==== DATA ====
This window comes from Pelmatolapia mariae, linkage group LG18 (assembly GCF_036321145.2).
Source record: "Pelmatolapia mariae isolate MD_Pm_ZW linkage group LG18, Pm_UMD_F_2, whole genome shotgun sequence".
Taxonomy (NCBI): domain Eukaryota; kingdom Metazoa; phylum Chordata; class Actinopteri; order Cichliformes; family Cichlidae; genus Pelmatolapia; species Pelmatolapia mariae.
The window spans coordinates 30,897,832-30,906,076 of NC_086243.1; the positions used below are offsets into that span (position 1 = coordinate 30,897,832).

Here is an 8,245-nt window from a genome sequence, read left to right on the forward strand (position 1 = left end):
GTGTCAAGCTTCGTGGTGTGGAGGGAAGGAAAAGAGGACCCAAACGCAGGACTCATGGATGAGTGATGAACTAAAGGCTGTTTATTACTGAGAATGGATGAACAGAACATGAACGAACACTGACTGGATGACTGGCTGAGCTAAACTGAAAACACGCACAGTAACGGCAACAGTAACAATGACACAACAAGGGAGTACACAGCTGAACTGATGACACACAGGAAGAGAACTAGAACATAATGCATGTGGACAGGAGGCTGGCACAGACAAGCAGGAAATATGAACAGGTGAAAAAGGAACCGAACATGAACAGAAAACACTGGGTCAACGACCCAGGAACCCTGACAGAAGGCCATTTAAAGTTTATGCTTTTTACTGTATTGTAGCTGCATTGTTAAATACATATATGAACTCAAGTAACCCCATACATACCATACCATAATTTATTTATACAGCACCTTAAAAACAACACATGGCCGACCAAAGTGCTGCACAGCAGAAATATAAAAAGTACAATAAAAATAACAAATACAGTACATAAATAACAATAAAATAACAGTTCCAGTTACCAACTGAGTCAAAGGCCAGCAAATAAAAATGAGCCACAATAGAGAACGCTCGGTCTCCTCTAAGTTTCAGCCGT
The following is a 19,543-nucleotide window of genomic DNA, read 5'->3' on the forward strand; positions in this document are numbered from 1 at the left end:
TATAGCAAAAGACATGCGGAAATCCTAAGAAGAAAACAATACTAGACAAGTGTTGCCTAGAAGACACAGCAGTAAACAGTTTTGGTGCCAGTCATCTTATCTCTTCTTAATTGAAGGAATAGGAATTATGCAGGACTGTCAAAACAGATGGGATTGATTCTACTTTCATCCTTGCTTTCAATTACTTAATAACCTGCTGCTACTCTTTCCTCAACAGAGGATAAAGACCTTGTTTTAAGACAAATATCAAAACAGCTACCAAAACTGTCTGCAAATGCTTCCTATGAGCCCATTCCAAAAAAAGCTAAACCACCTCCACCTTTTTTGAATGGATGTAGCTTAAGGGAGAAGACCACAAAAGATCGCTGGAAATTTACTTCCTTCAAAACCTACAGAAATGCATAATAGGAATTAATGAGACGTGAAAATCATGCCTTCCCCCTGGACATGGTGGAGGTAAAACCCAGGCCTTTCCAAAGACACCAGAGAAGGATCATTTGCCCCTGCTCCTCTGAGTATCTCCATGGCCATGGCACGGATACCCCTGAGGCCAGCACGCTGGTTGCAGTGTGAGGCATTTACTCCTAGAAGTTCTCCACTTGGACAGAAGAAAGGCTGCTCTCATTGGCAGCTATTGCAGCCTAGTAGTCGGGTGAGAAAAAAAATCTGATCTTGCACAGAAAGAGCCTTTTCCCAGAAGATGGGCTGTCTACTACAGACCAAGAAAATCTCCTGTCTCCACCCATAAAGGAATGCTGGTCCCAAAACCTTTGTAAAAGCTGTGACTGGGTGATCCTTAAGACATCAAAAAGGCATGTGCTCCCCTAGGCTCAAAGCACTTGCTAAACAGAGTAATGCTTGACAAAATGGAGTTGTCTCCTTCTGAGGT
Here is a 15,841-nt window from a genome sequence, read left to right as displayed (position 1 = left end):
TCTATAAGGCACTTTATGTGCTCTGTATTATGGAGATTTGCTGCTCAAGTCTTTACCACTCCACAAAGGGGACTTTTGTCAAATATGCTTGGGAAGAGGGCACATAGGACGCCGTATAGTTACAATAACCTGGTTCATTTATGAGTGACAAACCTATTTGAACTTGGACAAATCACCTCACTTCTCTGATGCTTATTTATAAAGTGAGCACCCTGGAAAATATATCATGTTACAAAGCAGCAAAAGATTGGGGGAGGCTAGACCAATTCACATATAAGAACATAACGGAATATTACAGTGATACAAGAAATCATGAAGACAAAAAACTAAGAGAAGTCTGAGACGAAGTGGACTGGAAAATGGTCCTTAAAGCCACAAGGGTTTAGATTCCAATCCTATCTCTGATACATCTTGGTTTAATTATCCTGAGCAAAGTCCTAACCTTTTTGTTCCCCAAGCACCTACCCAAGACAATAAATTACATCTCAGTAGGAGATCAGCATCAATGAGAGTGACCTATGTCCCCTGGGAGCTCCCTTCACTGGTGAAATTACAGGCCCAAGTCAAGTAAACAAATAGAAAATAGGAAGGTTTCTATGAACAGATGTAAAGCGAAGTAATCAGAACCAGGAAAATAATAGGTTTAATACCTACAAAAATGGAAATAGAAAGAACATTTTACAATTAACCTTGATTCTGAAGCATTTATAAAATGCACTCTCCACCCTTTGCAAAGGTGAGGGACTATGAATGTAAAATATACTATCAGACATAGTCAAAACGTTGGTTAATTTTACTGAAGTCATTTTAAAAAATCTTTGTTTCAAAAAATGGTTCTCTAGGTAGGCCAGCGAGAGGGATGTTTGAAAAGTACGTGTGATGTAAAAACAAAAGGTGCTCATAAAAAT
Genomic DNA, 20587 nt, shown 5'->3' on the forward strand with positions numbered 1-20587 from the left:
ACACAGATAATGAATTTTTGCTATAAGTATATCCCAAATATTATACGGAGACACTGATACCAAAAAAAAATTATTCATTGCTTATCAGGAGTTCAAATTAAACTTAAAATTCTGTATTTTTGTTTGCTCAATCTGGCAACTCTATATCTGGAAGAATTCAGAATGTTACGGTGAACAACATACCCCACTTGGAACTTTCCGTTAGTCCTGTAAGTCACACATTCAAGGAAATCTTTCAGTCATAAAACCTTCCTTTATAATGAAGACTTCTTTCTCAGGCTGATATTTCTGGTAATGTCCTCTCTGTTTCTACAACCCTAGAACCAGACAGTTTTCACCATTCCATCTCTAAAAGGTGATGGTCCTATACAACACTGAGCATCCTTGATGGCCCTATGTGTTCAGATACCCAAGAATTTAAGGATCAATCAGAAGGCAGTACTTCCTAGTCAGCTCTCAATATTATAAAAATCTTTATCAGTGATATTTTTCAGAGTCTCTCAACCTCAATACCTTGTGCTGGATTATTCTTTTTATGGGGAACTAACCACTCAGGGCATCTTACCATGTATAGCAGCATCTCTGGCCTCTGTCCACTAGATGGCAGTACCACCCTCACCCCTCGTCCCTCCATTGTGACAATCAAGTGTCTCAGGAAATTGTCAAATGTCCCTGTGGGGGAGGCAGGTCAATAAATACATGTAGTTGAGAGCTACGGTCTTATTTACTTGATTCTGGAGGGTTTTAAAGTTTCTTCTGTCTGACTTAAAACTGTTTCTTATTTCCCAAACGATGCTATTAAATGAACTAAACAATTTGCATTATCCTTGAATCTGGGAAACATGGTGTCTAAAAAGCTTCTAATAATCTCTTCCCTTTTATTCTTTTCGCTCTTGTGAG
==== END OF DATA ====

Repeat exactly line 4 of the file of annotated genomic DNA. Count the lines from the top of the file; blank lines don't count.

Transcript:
The window spans coordinates 30,897,832-30,906,076 of NC_086243.1; the positions used below are offsets into that span (position 1 = coordinate 30,897,832).